“When I’m home and once I’m rested from being out, it’s so predictable, I get these visions of what’s next or these sounds of what’s next. They come in and I’m driven to go out and make whatever it is that calls me,” he said. “But some of the most interesting stuff for me comes after the big efforts, when you’ve had the juices flowing and gears turning. Sometimes that lack of presence you feel because you’re so exhausted actually makes you more present. It causes you to be in real time and something great can happen. That’s really fascinating for my process.”

    The Broadway musical, which largely will be based on 2004’s “Mignonette” as well as other songs from the group’s catalog, is an additional artistic challenge for the group. “It seems so natural,” he said of “Swept Away,” which premieres at Berkeley Repertory Theatre in June 2020 before moving to New York. “Early, early, early on, I could see these songs as a Broadway piece, but I put that idea away years ago. To see someone else imagine it or see it in the same way, that’s exciting. They’re producing something that may or may not work, but it will be fun to see what happens.”

    With three children — ages 4, 8 and 10 — and a career filled to the brim, Avett said he has learned over the past several years not to “overvalue work time” and to “give more value to the nondoing.”

    “I swear, I’m doing much more within less work time than I used to, because adopting that principle causes you to be more relaxed and have a more fulfilling family life,” he said. “It’s easy to say that a career is the most important thing you have, but that’s such nonsense. It’s all so silly. If I afford myself more family time, which is super important, then I’m more relaxed when I go to work. And when I’m working, what I’m doing is more sincere and more fun. I just couldn’t get that before the age of 40. I couldn’t get it.”

    As the conversation ends, I asked Avett if he enjoys music and art as much as he did 20 years ago.

    “I think I do,” he said, laughing. “But in a different way. I try not to treat it as critically as I did 20 years ago, and that makes it more fun. It’s been a shift, because as many times as I say I’m going to change careers or going to quit, I never would. I’m always excited to move on to the next thing. There’s always the next thing to enjoy. I think that’s the key.”

    To see more photos from the show, go to my Facebook album here. 

  • Photos: Ashley McBryde/Dee White

    Grammy nominated singer Ashley McBryde played a terrific concert Wednesday night at The Hamilton in Washington, D.C. The 35-year-old singer, whose debut album “Girl Goin’ Nowhere” is up for Best Country Album next month, originally was scheduled to perform at the venue in September but the show was rescheduled due to Hurricane Florence.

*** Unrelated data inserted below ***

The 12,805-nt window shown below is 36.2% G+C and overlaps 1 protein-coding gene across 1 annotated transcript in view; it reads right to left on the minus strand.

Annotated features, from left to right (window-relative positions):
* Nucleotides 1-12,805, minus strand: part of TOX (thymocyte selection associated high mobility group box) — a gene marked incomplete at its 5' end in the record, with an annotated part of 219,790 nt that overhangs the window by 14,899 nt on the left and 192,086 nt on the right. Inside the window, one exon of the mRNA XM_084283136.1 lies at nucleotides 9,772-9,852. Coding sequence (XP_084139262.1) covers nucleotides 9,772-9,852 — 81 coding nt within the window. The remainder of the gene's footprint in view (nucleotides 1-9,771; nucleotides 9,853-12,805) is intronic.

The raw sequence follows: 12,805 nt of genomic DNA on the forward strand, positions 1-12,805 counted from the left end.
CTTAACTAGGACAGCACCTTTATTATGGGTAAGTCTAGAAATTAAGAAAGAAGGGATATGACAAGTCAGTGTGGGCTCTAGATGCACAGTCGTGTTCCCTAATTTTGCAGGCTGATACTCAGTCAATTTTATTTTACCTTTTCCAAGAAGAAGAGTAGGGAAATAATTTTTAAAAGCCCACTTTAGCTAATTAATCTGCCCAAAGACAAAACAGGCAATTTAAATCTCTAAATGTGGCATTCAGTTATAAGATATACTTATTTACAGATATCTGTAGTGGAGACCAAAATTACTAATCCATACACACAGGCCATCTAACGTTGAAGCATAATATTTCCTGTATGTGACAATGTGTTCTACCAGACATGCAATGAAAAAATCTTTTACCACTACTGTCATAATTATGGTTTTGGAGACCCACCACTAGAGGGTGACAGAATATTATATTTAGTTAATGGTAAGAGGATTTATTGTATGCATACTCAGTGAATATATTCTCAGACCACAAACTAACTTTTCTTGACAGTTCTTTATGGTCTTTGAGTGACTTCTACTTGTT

The subsequent months have seen McBryde’s album — the title song is based on how she felt after being told to give up her dreams by a high school algebra teacher — be profiled on CBS This Morning and land on a who’s who of “Best of” lists. Among them: The New York Times, Billboard, Esquire, NPR Music, Paste, Rolling Stone, Stereogum, Town & Country and Variety.

    I’m not writing a formal review of this show because it was assigned to an Americana Highways colleague who needed a photographer. But I can tell you this: Ashley McBryde is a star in the making. And chances are you will never see her in a venue as small as The Hamilton again.

    Dee White, a 20-year-old singer who has released “Side A” of his debut album “Southern Gentleman,” served as the opener for Ashley McBryde Wednesday night at The Hamilton in Washington, D.C. The singer from Slapout, Alabama, named as one of “10 New Country Artists You Need to Know” by Rolling Stone, is acclaimed for his updated take on classic Countrypolitan music. Side B of “Southern Gentleman” is expected sometime this year.

  • Photos & Review: Los Lobos at City Winery

    For the past several years, between Thanksgiving and Christmas, Los Lobos have come east to play a series of multiple night residencies at City Winery, the rapidly expanding venue that added Washington, D.C. to its stable in 2018.

    The six-member band arrived in the nation’s Capital on the Friday before Christmas for a two-night stop that followed shows at City Winery locations in Chicago, New York and Boston. Billed as an “Acoustic & Electric Evening,” the show featured different setlists each night as Los Lobos drew from a 45-year catalogue of originals, eclectic covers, and traditional Mexican music.

    The first night started almost an hour late, as the group struggled with technical issues during the soundcheck. The trouble with the monitors made for a harried beginning, as vocalist Cesar Rosas noted after the second song.

    “We’re playing the music we played when we first started out. I hope you like it,” Rosas said, “It’s our first time to play in the venue. I wish I could hear myself.”

    Four of the six members of Los Lobos — Rosas, Louie Perez, David Hidalgo and Conrad Lozano — have been together since the mid 1970s. The quartet started the acoustic set — called “folk music for the hearing impaired” by Rosas — and were soon joined by saxophone player Steve Berlin and drummer Enrique “Bugs” Gonzalez.